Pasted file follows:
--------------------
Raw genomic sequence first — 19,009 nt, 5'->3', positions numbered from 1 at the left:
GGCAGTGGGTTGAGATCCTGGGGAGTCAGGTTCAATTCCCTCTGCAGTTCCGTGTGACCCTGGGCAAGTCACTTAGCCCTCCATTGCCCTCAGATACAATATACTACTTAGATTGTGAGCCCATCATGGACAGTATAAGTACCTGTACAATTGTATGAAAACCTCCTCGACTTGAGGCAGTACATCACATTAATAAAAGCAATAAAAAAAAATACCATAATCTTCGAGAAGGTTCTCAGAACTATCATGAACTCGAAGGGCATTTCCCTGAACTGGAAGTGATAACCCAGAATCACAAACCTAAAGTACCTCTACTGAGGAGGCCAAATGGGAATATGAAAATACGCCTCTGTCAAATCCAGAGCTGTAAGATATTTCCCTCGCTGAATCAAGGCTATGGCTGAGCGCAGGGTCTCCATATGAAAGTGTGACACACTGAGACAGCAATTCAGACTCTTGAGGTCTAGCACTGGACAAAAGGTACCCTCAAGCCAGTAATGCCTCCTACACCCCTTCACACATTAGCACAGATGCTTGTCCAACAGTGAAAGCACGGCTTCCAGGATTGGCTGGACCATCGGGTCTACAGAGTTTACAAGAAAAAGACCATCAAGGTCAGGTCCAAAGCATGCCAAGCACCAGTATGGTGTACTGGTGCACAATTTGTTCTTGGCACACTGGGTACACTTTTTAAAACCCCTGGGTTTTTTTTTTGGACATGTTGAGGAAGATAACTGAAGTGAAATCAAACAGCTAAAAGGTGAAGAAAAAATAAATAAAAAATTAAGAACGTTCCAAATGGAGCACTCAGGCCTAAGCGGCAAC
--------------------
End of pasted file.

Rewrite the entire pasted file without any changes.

Raw genomic sequence first — 19,009 nt, 5'->3', positions numbered from 1 at the left:
GGCAGTGGGTTGAGATCCTGGGGAGTCAGGTTCAATTCCCTCTGCAGTTCCGTGTGACCCTGGGCAAGTCACTTAGCCCTCCATTGCCCTCAGATACAATATACTACTTAGATTGTGAGCCCATCATGGACAGTATAAGTACCTGTACAATTGTATGAAAACCTCCTCGACTTGAGGCAGTACATCACATTAATAAAAGCAATAAAAAAAAATACCATAATCTTCGAGAAGGTTCTCAGAACTATCATGAACTCGAAGGGCATTTCCCTGAACTGGAAGTGATAACCCAGAATCACAAACCTAAAGTACCTCTACTGAGGAGGCCAAATGGGAATATGAAAATACGCCTCTGTCAAATCCAGAGCTGTAAGATATTTCCCTCGCTGAATCAAGGCTATGGCTGAGCGCAGGGTCTCCATATGAAAGTGTGACACACTGAGACAGCAATTCAGACTCTTGAGGTCTAGCACTGGACAAAAGGTACCCTCAAGCCAGTAATGCCTCCTACACCCCTTCACACATTAGCACAGATGCTTGTCCAACAGTGAAAGCACGGCTTCCAGGATTGGCTGGACCATCGGGTCTACAGAGTTTACAAGAAAAAGACCATCAAGGTCAGGTCCAAAGCATGCCAAGCACCAGTATGGTGTACTGGTGCACAATTTGTTCTTGGCACACTGGGTACACTTTTTAAAACCCCTGGGTTTTTTTTTTGGACATGTTGAGGAAGATAACTGAAGTGAAATCAAACAGCTAAAAGGTGAAGAAAAAATAAATAAAAAATTAAGAACGTTCCAAATGGAGCACTCAGGCCTAAGCGGCAAC